NY homeowners behind on mortgages get $539M from feds

Foreclosure-prevention funding is just 9% of New Yorkers’ estimated delinquency

New York /
Nov.November 18, 2021 03:12 PM
Gov. Kathy Hochul (Getty, iStock)

Gov. Kathy Hochul (Getty, iStock)

Mick Jagger sang, “You can’t always get what you want, but if you try sometimes, you get what you need.” On foreclosure aid, however, Gov. Kathy Hochul got what she wanted, not what New York needed.

New York on Thursday became the first state in the nation to receive U.S. Treasury approval for Homeowner Assistance Fund aid. Nearly $539 million — the amount Gov. Kathy Hochul requested — will be distributed to homeowners at the greatest risk of foreclosure or displacement. The money is part of a $10 billion federal program in the American Rescue Plan.

However, the funding will cover only about 9 percent of New Yorkers’ delinquent payments. Homeowners statewide have run up about $5.85 billion in mortgage arrears since the start of the pandemic.

The governor announced the funding award a week after pulling the plug on New York’s portal for emergency rental assistance, shutting out potentially hundreds of thousands of landlords and tenants because rent aid was running out.

The state has earmarked virtually all of the $2.4 billion in available funding to applicants and has requested another $996 million from the Treasury Department.

Hochul this week announced $25 million would go to organizations providing legal help to low-income tenants facing eviction. However, the funding will only cover about one in 11 cases outside of New York City, which has a more robust legal services program in place.

A statewide foreclosure moratorium, along with an eviction moratorium, is in place, but is due to expire Jan. 15.

“As we focus on our post-pandemic economic recovery, we need to do everything in our power to help New Yorkers stay in their homes,” Hochul said in a statement.

Hochul’s office plans to unveil a statewide outreach campaign to provide information to at-risk homeowners so they are ready to apply as soon as the application window opens. Distressed homeowners have received less attention than tenants during the pandemic, as rising home values have made it possible for many to refinance their mortgages.





    Related Articles

    arrow_forward_ios
    A photo illustration of Gainesville Mayor Harvey Ward and Gainesville, Florida (Getty, Harvey Ward)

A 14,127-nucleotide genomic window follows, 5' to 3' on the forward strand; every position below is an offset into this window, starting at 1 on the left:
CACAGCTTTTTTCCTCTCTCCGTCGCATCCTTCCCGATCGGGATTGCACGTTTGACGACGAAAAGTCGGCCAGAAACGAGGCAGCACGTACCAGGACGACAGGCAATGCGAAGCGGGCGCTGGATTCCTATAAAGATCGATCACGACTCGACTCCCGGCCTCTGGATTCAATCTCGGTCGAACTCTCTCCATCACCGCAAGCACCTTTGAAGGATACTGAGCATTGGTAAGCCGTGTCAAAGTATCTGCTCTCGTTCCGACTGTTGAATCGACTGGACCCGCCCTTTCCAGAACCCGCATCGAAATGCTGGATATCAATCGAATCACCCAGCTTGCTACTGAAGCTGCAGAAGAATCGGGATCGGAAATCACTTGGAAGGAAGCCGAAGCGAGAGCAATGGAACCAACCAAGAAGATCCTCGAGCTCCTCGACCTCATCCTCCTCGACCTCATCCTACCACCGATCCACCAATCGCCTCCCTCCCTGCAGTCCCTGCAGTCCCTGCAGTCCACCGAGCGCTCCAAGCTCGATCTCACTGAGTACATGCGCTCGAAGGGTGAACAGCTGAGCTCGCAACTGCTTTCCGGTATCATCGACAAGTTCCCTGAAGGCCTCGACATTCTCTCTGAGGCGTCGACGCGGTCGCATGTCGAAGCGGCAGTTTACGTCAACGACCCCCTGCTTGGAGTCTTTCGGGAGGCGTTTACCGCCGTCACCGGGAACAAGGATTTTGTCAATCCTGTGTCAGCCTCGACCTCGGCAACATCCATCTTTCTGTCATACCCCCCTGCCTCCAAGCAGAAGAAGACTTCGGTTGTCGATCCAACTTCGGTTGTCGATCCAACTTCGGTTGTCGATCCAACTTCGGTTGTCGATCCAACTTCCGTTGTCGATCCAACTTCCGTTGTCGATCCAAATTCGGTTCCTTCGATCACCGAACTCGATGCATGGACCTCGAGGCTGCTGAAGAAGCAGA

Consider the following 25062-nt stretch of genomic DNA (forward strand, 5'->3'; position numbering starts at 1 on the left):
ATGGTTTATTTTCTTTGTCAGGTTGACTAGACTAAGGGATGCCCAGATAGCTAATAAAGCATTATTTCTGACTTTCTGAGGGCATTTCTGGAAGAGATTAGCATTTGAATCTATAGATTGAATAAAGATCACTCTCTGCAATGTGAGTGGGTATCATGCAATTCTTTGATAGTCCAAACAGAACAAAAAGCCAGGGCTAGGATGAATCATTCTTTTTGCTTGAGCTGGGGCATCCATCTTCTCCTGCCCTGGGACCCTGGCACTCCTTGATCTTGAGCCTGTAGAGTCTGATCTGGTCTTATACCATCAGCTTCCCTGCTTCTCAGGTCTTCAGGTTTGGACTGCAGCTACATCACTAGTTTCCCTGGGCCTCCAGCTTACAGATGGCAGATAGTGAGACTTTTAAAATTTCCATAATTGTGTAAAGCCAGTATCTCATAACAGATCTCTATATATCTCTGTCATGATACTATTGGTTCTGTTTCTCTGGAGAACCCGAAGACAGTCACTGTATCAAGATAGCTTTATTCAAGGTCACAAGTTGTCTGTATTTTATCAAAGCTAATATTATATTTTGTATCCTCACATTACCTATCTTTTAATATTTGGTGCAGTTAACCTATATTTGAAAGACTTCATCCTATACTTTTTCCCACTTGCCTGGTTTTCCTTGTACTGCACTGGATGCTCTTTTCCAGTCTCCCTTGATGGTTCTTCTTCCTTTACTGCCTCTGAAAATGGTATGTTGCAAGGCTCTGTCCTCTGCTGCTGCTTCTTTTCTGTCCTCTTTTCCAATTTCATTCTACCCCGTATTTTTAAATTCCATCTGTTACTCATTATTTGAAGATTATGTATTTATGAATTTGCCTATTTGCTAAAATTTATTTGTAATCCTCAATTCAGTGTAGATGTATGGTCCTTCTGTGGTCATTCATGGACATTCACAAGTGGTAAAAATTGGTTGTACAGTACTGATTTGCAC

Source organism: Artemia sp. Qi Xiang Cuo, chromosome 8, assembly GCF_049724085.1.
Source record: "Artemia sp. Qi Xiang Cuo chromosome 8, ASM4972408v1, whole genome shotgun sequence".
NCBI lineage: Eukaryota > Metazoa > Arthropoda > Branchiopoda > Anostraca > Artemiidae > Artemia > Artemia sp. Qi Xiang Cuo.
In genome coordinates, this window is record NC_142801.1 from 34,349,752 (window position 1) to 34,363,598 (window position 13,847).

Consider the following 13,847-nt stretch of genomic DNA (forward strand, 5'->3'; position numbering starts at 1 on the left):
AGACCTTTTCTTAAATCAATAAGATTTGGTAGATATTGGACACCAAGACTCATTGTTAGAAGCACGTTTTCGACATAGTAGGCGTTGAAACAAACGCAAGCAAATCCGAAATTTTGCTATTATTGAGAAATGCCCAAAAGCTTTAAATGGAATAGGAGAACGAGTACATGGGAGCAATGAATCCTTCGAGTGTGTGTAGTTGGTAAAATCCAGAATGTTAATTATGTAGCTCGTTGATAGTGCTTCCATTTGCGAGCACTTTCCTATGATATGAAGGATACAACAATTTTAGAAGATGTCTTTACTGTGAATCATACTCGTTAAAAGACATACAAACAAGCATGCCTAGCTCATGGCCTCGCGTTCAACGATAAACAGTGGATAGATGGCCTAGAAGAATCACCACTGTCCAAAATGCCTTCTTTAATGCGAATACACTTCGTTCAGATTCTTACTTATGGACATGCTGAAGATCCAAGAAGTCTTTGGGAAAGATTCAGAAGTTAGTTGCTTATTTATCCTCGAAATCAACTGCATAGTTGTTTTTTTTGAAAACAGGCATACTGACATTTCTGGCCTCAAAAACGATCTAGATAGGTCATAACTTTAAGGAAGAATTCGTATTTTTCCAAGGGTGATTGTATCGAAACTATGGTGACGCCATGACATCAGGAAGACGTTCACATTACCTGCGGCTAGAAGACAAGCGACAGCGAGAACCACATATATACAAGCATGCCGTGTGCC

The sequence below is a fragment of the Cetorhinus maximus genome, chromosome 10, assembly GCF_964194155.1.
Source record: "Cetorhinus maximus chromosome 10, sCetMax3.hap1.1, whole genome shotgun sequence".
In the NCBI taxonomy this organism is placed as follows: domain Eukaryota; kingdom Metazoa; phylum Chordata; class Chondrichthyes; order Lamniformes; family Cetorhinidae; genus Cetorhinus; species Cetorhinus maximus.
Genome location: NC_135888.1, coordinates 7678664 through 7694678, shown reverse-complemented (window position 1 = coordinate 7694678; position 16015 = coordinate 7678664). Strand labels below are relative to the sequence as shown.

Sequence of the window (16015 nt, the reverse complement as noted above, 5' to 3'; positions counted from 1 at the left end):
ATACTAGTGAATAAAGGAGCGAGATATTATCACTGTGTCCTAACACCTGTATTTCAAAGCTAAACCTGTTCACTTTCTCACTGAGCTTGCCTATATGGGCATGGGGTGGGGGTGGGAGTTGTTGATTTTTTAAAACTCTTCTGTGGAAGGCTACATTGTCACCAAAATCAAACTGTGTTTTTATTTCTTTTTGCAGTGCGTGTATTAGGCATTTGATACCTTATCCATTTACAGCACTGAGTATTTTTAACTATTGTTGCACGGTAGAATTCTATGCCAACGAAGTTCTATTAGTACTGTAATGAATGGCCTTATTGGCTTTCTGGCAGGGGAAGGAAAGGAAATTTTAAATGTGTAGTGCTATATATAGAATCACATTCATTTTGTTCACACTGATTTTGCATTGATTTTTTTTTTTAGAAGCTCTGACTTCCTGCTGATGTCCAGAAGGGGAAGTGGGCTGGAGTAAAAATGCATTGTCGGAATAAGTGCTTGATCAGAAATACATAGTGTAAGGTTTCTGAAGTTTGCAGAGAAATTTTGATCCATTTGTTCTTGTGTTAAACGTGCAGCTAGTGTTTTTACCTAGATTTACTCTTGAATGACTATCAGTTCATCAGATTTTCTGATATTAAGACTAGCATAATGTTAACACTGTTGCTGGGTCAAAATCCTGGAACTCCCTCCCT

NIMBYs triumph in Florida upzoning battle
    NIMBYs triumph in Florida upzoning battle
    From California to New York, YIMBYism is going mainstream
    From California to New York, YIMBYism is going mainstream
    From California to New York, YIMBYism is going mainstream
    Connecticut proposal would convert empty box stores into housing
    Connecticut proposal would convert empty box stores into housing
    Connecticut proposal would convert empty box stores into housing
    Northwind Group’s Ran Eliasaf with 128 East 28th Street
    Northwind files to foreclose on NoMad condo, rental properties
    Northwind files to foreclose on NoMad condo, rental properties
    Governor Kathy Hochul, casino chips, film camera
    How Hochul’s film tax credit, casino plan affect real estate
    How Hochul’s film tax credit, casino plan affect real estate
    RXR's Scott Rechler (Getty)
    RXR in talks to surrender two office buildings to lenders
    RXR in talks to surrender two office buildings to lenders
    Gov. Kathy Hochul
    Hochul pitches conversion tax break. Will developers bite?
    Hochul pitches conversion tax break. Will developers bite?
    From left: Rachel Fee, Eli Weiss, Kathy Hochul and Cea Weaver
    Here are the real estate policies to watch in Hochul’s budget
    Here are the real estate policies to watch in Hochul’s budget
    arrow_forward_ios

    The Deal's newsletters give you the latest scoops, fresh headlines, marketing data, and things to know within the industry.

    Loading...